For readers who follow this narrative on an irregular basis (or those who have stumbled across the site playing internet hopscotch), here’s an update. Thanks to a semester break, my “partner” and I are currently hanging out in our old, family home in Nova Scotia. You can read all about it by going back a couple posts.

When we are not here, which is most of time, we rent it out on a weekly basis during the summer months, which is the only time tourists actually come to Nova Scotia. Sometimes circumstances conspire to drive us away even when we are here. It happened the week before last.

Several months ago, a nice couple from British Columbia inquired about renting the Stewart House for their daughter’s wedding. They had family coming from Europe and Australia, as well as Canada. Since she was getting married at the winery in our village, they needed a home base.

I thought it would provide us with the impetus to get out of the house and actually have a vacation, which never seems to happen when we are here. The reality was more work than I had counted on, but the idea was sound.

Our first stop was Antigonish, where we caught up with Eric and Clare just before they headed off to Ireland to sail their boat. I wrote about that last summer. Then we nosed the old Volvo up toward Cape Breton. If you have an active imagination and can picture Nova Scotia as a lobster, Cape Breton would form the claws. It is the only part of the province I have seen with rugged grandeur.

The claws are divided by a huge, inland estuary, called the Bras d’Or Lake. One beautiful island near Baddeck held the summer home and lab of Alexander Graham Bell, who invented the telephone and dabbled with many other inventions, such as the hydrofoil and a precursor of the iron lung. When Ann Sullivan and Helen Keller went up to see him, they stayed at the Inn directly across the road from where I’m sitting now.

Cape Breton came to be dominated by Scottish settlers as a result of the highland clearances. It houses one of the only colleges in North America dedicated to preserving Scottish traditions and the Gaelic tongue. Thanks to the Island’s geography, locals had to entertain themselves long after most Canadians had settled in front of the box for their popular entertainment. Their music scene is still vibrant.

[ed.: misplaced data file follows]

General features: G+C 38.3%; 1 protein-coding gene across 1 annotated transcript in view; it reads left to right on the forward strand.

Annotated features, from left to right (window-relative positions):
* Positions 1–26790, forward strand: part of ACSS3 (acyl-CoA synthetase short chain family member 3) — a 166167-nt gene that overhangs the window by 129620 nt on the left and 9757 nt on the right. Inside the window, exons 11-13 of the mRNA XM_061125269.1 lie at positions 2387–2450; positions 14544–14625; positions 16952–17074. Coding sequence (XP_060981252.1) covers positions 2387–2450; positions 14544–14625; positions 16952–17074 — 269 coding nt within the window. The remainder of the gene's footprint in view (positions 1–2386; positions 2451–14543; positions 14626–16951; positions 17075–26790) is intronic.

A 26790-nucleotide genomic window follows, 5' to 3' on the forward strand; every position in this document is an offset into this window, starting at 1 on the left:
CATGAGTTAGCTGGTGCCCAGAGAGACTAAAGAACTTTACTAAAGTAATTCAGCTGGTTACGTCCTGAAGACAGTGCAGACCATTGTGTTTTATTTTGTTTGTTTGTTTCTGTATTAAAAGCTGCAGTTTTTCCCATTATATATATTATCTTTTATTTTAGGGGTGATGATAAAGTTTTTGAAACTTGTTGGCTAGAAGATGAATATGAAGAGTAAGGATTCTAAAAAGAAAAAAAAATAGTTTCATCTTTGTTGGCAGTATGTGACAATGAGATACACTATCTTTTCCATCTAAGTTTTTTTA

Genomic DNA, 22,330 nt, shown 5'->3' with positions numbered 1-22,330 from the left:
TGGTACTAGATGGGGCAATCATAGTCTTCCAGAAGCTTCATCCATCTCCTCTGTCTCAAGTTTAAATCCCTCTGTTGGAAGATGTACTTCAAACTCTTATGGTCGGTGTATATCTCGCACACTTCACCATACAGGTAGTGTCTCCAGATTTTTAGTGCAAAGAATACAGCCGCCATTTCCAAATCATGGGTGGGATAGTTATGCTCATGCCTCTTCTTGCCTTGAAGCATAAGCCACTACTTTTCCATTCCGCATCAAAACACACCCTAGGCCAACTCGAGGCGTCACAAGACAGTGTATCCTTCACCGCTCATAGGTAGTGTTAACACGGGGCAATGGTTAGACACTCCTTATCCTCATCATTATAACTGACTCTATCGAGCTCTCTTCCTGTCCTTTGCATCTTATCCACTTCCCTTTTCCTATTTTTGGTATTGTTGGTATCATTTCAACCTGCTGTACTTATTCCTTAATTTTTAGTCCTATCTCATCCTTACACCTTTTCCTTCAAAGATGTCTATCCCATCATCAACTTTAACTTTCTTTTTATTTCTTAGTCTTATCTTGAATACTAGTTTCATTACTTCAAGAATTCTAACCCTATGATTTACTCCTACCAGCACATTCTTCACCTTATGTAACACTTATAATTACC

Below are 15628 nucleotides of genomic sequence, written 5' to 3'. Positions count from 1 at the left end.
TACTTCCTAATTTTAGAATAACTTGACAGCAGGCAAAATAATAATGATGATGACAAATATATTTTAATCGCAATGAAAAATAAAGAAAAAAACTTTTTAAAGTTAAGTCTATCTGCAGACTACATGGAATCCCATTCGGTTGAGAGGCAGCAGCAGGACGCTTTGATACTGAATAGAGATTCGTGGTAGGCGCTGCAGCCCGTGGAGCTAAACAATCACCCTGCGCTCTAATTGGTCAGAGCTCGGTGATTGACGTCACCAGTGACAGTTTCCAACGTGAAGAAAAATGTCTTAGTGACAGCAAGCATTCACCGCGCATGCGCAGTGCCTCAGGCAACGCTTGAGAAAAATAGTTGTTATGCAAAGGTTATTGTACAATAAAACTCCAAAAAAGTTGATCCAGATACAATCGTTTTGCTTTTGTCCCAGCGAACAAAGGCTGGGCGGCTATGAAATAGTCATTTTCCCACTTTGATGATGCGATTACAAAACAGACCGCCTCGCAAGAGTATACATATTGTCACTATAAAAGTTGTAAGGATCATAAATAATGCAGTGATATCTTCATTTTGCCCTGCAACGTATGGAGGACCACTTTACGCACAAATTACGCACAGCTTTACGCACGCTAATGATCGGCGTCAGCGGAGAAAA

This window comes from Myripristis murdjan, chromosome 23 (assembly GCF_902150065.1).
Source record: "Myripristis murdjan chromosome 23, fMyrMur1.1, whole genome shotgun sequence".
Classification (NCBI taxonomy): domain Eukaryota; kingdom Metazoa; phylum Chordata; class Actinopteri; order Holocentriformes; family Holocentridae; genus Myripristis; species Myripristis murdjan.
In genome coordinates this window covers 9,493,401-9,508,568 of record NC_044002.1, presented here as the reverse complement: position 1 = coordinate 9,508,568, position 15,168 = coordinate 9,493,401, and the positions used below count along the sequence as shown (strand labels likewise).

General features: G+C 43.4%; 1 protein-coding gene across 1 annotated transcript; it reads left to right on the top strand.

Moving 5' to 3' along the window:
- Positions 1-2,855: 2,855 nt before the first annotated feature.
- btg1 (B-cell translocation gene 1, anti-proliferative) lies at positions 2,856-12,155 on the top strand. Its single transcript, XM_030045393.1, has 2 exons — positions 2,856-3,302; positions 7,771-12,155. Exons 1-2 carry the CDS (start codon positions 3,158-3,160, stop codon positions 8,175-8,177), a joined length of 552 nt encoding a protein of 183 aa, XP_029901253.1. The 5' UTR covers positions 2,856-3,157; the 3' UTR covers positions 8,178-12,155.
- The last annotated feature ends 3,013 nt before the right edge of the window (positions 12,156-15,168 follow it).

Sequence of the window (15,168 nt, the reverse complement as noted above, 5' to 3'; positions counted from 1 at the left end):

The main draws for tourists are the golf, the music, the Bell Museum, whale watching, the spectacular Cabot trail, and Louisbourg, the largest historical reconstruction of an 18th Century French fortress town anywhere in North America.

Our last tour of Cape Breton was many, many years ago. We went mountain biking in September and it got so cold it could have snowed. This time around, we went for the hospitality, scenery and kayaking. We didn’t count on good weather, but we were blessed with sunshine on all but one day. What more could one ask for? Maybe it’s just luck, maybe it’s an effect of global warming. I hate to say it, but Canada just may benefit from something that is going to be very hard on Australia.

Two weeks ago we had the longest day of the year here in Nova Scotia and missed the shortest day back in Melbourne. I’m sure I’ll pay for that, somehow.  In the meantime, I’ll just enjoy the second summer.

P.S. For those of you who have been waiting patiently for the results of the unicycle race, your time has arrived. The intrepid team of unicyclists from New Zealand acquitted themselves admirably, with a total time just 18 minutes behind the the German Speeders. Next year, bring on the Aussies!